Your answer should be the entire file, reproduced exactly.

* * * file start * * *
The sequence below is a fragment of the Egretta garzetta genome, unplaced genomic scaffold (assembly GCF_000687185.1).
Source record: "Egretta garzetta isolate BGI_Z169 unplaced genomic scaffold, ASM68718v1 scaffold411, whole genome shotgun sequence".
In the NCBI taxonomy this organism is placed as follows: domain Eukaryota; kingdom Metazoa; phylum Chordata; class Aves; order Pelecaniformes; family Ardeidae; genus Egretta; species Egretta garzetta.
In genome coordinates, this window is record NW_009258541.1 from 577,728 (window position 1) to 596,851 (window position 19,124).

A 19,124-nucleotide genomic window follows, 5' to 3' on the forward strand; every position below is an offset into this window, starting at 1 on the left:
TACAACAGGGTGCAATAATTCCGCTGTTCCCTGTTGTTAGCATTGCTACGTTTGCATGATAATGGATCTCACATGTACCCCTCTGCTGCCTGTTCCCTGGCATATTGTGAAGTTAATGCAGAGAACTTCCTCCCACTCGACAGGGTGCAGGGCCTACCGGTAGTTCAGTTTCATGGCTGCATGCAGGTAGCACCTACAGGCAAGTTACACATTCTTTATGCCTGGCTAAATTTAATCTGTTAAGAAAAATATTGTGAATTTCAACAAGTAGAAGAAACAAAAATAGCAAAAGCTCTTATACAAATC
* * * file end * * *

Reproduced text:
The sequence below is a fragment of the Egretta garzetta genome, unplaced genomic scaffold (assembly GCF_000687185.1).
Source record: "Egretta garzetta isolate BGI_Z169 unplaced genomic scaffold, ASM68718v1 scaffold411, whole genome shotgun sequence".
In the NCBI taxonomy this organism is placed as follows: domain Eukaryota; kingdom Metazoa; phylum Chordata; class Aves; order Pelecaniformes; family Ardeidae; genus Egretta; species Egretta garzetta.
In genome coordinates, this window is record NW_009258541.1 from 577,728 (window position 1) to 596,851 (window position 19,124).

A 19,124-nucleotide genomic window follows, 5' to 3' on the forward strand; every position below is an offset into this window, starting at 1 on the left:
TACAACAGGGTGCAATAATTCCGCTGTTCCCTGTTGTTAGCATTGCTACGTTTGCATGATAATGGATCTCACATGTACCCCTCTGCTGCCTGTTCCCTGGCATATTGTGAAGTTAATGCAGAGAACTTCCTCCCACTCGACAGGGTGCAGGGCCTACCGGTAGTTCAGTTTCATGGCTGCATGCAGGTAGCACCTACAGGCAAGTTACACATTCTTTATGCCTGGCTAAATTTAATCTGTTAAGAAAAATATTGTGAATTTCAACAAGTAGAAGAAACAAAAATAGCAAAAGCTCTTATACAAATC